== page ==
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Today, at The Incredible Race, we’re learning about the roadblock that happened at the tower of Babel, when God confused the language of the people, causing them to spread out over the earth. This happened about 4,000 years ago. How do you think the people began to move to different parts of the earth? Wait for answers: boats, walking, riding animals. Do you think any of them used an airplane? Wait for answers. It’s not very likely, is it? The airplane was invented rather recently and wasn’t around during the tower of Babel times.
The inventors of the first powered flight in an airplane were two brothers named Orville and Wilbur Wright. The Wright brothers grew up knowing God and enjoyed studying his creation. They examined how birds fly, the shape of their wings and bodies, and how their wings change shape as they fly. They used that knowledge to design and build a machine that would fly. In December of 1903, after many years of experimentation on wing shape and propellers and how to make it go, Orville Wright flew their plane a distance of about 120 feet (explain how far this would be using something in your area), staying in the air for 12 seconds. Later that day, Wilbur flew about 852 feet and stayed in the air for 59 seconds. The name of their first plane was the Wright Flyer.
There are four forces that operate on an airplane to keep it flying through the sky. The one we’re most familiar with is the one that keeps us on the ground. Do you know what it is? Take responses. Gravity. God made this law in the beginning and because God never changes, the laws he makes never change. Because of the force of gravity, we know that tomorrow we won’t wake up and fly off into the sky. God made the force of gravity and it doesn’t change! So the weight of the plane pulls the plane down toward the earth because of gravity, and this is one of the forces.
Do you know what we call the opposite force from gravity? Show a lifting motion with your hands and take responses. Lift. This force pulls the airplane up in the air.
Do you know what the force is called that makes the airplane move forward? Thrust. Your arm gives a paper airplane thrust when you push it through the air. In a real airplane, the engines thrust the plane forward.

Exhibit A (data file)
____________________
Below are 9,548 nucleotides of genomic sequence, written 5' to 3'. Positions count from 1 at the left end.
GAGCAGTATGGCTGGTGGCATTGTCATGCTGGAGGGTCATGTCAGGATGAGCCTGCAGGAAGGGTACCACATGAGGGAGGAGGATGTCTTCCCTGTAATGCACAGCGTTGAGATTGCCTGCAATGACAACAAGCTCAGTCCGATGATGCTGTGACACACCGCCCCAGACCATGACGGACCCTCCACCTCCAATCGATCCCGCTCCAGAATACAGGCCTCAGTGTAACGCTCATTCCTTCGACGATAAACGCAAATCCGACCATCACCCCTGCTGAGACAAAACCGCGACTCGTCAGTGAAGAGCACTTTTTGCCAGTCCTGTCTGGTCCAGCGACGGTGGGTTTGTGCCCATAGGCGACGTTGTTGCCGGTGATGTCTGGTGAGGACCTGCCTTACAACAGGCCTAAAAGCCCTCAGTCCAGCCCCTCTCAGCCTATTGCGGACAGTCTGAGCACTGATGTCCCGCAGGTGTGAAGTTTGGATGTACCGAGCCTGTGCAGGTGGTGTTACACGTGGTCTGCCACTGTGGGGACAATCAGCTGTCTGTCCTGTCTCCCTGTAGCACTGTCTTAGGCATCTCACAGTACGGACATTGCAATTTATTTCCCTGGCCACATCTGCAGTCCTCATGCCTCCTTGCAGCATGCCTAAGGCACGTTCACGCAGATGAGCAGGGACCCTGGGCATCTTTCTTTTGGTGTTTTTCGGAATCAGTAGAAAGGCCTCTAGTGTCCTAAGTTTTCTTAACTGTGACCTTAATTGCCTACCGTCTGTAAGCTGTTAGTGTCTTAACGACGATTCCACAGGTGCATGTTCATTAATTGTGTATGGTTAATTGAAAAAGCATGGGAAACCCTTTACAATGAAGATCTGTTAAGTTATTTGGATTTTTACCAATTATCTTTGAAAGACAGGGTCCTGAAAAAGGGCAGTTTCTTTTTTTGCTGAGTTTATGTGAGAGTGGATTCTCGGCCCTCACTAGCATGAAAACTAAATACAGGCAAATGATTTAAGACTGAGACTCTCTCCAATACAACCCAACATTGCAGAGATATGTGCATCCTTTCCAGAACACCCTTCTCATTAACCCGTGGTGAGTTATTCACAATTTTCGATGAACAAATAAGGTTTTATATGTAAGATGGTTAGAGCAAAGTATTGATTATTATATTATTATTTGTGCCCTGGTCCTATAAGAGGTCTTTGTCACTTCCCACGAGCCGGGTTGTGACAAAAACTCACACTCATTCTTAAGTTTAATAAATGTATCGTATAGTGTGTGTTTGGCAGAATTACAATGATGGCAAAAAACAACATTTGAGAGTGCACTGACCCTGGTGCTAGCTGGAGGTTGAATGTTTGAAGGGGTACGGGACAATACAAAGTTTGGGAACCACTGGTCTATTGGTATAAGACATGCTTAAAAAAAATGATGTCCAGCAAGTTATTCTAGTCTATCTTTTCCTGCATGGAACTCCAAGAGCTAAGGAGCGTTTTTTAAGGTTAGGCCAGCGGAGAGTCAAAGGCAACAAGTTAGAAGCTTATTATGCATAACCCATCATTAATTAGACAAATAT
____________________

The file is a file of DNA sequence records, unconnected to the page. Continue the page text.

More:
And the force that balances thrust is drag. Drag is what helps to slow down the plane when it needs to land.
Today, you’re going to design and build an airplane out of paper!
Pass out the pieces of paper and the patterns. They can experiment with different paper types and shapes. Younger children will require more help with making their airplanes. Older children can follow the patterns themselves. They can color them and name them, if they want to. Students can make and design as many planes as you have time and paper for.
Experiment with how far they fly and how long they stay in the air. Place a piece of masking tape on the floor and stretch out the measuring tape. They can stand at the masking tape and toss their airplanes to see how far they go. Use a stopwatch to time their flights. Or, to make it a little more challenging, hang a world map a distance away and see if they can hit the continent of the day—Asia. Or, you can suspend toy hoops at differing heights and see if they can get their planes through the various targets. Make the targets worth different points.
Although the people at the time of the tower of Babel didn’t have airplanes, today we can use airplanes to help bring the good news of Jesus to people who ended up in faraway places after the families moved apart.
Pass out the Babel Legend cards, 1 per child.